So it all seems pretty clear. I have no reason to believe in this effect. And, to the extent it is happening, the effect could vary: it could be positive in some scenarios, negative in others, large in some places, small in others, etc. No evidence for any sort of universal effect; the explanations all devolve into contextual stories, which tell us nothing more than what we already knew, which is that lots of factors influence individual behavior and attitudes.

Just one thing, though . . .

Neuroskeptic concludes:

Rohrer et al. say that they don’t have any explanation for the positive findings in Caruso et al. The results are unlikely to be due to publication bias, they say. The effects are too strong, and highly unlikely to occur by chance, even taking into account that there were unpublished null results too.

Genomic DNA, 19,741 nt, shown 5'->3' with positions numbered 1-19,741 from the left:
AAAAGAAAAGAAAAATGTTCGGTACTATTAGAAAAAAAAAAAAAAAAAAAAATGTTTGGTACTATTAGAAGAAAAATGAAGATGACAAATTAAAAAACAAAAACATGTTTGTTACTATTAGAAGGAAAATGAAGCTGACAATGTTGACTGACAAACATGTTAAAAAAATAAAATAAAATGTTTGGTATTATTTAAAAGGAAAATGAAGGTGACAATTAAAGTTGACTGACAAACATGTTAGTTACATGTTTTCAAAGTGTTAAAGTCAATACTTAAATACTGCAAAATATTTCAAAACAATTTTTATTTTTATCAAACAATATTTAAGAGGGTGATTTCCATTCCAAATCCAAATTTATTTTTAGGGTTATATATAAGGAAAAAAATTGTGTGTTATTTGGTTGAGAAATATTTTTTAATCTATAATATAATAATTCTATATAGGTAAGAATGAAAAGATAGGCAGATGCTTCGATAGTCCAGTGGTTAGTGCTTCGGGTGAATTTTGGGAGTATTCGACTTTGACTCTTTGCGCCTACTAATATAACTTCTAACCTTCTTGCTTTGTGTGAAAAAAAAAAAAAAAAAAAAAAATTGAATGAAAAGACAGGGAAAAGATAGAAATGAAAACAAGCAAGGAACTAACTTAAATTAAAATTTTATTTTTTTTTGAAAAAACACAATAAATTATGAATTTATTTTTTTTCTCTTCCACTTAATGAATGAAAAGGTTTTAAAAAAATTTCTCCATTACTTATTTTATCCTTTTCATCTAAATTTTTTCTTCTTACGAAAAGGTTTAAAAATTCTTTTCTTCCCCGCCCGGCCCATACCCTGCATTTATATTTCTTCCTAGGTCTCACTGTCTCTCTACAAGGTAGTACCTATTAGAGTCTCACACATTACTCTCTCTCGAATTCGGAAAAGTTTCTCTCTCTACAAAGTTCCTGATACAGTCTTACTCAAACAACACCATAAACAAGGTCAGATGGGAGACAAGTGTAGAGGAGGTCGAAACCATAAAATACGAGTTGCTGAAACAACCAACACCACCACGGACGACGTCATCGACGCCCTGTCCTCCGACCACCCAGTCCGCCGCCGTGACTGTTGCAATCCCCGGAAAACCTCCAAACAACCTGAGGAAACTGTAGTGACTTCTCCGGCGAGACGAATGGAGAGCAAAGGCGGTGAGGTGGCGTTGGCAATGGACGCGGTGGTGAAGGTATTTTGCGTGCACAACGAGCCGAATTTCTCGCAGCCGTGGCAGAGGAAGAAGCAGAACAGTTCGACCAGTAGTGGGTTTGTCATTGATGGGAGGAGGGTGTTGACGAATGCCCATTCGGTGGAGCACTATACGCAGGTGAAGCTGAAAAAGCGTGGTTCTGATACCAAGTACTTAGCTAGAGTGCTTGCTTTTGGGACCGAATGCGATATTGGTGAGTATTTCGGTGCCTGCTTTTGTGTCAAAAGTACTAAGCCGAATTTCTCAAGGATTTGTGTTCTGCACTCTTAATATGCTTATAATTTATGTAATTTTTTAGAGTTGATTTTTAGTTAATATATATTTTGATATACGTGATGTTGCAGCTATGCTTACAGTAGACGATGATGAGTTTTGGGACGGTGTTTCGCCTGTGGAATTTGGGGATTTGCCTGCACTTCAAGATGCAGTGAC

Rohrer et al. also reject the idea that methodological differences could account for the failures to replicate. But this leaves us with the question of what is going on here. Hmm.

Can’t it just be the garden of forking paths? Lots of choices in data processing and coding, multiple outcomes, various ways that an analysis can lead to a “p less than 0.05” comparison.

As I’ve said before, I worry that concerns about the “file-drawer effect” (unpublished studies) and “fishing” or “p-hacking” (intentional searching for statistical significance) miss the elephant in the room, which is the garden of forking paths—that is, data-processing and analysis choices that are contingent on data, hence making the statement “p less than 0.05” essentially meaningless.

This is not at all to say that all or even most studies reporting significant effects are mistaken. Rather, what I’m saying is that if a study reports statistical significance, and if that study contradicts theory and the rest of the literature (in this case, unsuccessful replications), then it’s not such a mystery that statistical significance was attained.